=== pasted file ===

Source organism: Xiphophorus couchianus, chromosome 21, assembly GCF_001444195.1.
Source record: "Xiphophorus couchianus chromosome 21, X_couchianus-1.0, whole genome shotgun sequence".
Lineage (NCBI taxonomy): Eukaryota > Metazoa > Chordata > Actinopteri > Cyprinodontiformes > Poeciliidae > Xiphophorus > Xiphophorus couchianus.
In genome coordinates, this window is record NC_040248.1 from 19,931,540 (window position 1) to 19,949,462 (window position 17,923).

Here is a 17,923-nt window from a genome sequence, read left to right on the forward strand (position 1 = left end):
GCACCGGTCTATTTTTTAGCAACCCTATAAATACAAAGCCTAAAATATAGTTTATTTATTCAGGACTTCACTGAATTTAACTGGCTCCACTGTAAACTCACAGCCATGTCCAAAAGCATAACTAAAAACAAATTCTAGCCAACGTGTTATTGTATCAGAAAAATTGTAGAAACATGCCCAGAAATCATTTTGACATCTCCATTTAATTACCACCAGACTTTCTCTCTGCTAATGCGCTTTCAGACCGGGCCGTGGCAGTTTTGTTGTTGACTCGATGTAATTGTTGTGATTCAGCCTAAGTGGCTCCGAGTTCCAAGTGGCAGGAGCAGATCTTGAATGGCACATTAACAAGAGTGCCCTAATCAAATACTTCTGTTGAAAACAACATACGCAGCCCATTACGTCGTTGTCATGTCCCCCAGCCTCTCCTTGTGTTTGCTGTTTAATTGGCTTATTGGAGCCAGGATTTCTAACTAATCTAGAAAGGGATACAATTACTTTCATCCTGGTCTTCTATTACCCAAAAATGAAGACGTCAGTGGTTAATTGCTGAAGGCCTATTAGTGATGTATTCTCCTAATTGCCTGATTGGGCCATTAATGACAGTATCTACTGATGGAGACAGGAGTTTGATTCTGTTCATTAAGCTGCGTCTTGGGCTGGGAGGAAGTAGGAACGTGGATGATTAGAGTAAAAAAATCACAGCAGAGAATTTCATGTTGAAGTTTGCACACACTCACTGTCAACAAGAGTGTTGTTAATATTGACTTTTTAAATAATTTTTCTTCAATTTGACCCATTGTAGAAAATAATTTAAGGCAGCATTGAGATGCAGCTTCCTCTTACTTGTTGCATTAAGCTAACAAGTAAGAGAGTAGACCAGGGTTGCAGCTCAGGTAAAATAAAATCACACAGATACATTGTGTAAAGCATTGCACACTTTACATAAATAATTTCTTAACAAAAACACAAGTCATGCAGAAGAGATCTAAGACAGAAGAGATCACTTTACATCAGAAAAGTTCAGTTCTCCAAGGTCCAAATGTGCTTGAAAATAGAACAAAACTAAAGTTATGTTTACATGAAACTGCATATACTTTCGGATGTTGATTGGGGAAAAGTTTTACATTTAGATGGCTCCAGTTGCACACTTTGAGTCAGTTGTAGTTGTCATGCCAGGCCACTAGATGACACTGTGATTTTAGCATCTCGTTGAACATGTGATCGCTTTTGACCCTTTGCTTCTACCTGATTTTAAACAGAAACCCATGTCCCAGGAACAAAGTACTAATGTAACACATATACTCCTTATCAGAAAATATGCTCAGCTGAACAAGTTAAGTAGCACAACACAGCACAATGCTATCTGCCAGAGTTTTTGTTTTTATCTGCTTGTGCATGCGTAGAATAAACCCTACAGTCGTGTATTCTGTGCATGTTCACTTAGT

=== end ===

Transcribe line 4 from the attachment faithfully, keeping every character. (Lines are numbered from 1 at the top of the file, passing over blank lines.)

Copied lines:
In genome coordinates, this window is record NC_040248.1 from 19,931,540 (window position 1) to 19,949,462 (window position 17,923).